Frankly, if my child is self harming and bashing his head into a concrete wall and you’ve tried to protect him, I’d rather see a safe hold put in place by trained individuals over my son causing himself brain damage. Your child may not be physical, however others may be. So asking how those dangerous behaviors are handled is important. My son is not aggressive, however, if faced with a situation where someone has cornered him and causing him distress, he may throw a punch…not cause for restraint, that’s when staff should kick in to deescalation mode. I’ve even gone as far as to ask for examples of how they would handle certain behavior. Also, if another child or adults cannot control himself, I want to know my child is safe and that people around him know how to handle this type of behavior. These questions are fair questions.
- How do you communicate/engage with families? If they look at you with a blank stare or say they call you as needed…that’s a red flag. If your child is non-verbal, your only connection to the school is HOW they choose to communicate. Weekly/Monthly newsletters, a school website, PTA, times when you are invited into the school, etc. are all great ways for schools to communicate and really, these are expected in these technologically rich times. There should be times when you are welcome into the school. Many schools no longer allow parents to “pop in” anymore. But, if you are never allowed into the school, that’s concerning.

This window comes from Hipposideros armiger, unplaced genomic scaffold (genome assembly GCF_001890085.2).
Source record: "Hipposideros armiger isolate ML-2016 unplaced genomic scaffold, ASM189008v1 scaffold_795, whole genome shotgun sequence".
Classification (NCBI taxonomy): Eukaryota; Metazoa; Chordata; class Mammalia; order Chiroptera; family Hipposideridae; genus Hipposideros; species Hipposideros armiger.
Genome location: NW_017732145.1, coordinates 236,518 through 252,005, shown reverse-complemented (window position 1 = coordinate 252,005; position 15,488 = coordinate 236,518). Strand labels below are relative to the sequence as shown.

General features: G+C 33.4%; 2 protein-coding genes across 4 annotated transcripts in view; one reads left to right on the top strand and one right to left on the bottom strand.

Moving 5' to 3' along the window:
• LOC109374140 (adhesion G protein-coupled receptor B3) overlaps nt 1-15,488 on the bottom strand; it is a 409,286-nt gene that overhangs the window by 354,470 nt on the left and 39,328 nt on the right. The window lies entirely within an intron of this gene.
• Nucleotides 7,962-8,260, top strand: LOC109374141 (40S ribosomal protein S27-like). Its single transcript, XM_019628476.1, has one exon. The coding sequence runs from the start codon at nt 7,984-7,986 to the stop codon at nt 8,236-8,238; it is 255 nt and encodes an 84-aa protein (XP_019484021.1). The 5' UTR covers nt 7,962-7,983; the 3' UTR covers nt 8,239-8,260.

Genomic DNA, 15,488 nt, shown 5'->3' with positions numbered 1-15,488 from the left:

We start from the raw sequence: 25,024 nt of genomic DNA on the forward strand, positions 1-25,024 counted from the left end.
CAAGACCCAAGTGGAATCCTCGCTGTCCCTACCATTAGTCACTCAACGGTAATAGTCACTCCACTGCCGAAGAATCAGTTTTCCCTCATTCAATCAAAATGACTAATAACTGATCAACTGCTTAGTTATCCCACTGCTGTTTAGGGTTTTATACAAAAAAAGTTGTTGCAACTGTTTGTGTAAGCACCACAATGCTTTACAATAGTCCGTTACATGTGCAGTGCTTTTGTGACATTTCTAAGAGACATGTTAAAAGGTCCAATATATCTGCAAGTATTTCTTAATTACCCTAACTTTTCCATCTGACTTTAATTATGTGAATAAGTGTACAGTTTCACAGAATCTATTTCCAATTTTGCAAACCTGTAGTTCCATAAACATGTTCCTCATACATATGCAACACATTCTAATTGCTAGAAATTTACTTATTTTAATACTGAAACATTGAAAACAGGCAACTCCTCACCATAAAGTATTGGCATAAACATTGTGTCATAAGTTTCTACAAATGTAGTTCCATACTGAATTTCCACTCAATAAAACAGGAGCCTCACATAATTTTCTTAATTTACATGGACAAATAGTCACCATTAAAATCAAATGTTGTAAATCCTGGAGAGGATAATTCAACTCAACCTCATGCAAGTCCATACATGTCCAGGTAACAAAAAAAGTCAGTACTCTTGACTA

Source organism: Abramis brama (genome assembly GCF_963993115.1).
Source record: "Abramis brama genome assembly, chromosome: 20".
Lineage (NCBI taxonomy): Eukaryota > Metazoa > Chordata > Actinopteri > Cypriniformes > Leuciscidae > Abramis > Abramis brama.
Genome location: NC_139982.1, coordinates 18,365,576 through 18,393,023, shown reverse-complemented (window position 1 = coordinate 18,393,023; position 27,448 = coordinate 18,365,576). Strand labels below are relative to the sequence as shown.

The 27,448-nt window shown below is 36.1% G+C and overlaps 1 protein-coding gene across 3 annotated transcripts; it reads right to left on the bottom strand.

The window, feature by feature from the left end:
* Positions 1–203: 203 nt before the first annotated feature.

There are many, many questions to be asked and researched, but these are the 5 that I lead with when researching. For your child, you may have specifics related to health concerns, personal care needs or other challenges.
I recommend you create a list. Make copies of this list with the answers to the questions and keep a file on each program you research. When it comes time to make decisions, these lists will be helpful as you determine the best program.
Here’s to new adventures!
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Disclaimer: There are exceptions to every rule. Children and adults with disabilities are people with their own individual needs and desires. The ideas and advice given in this blog are for your consideration only and should not be taken as legal, medical or educational advice, as every single situation is different.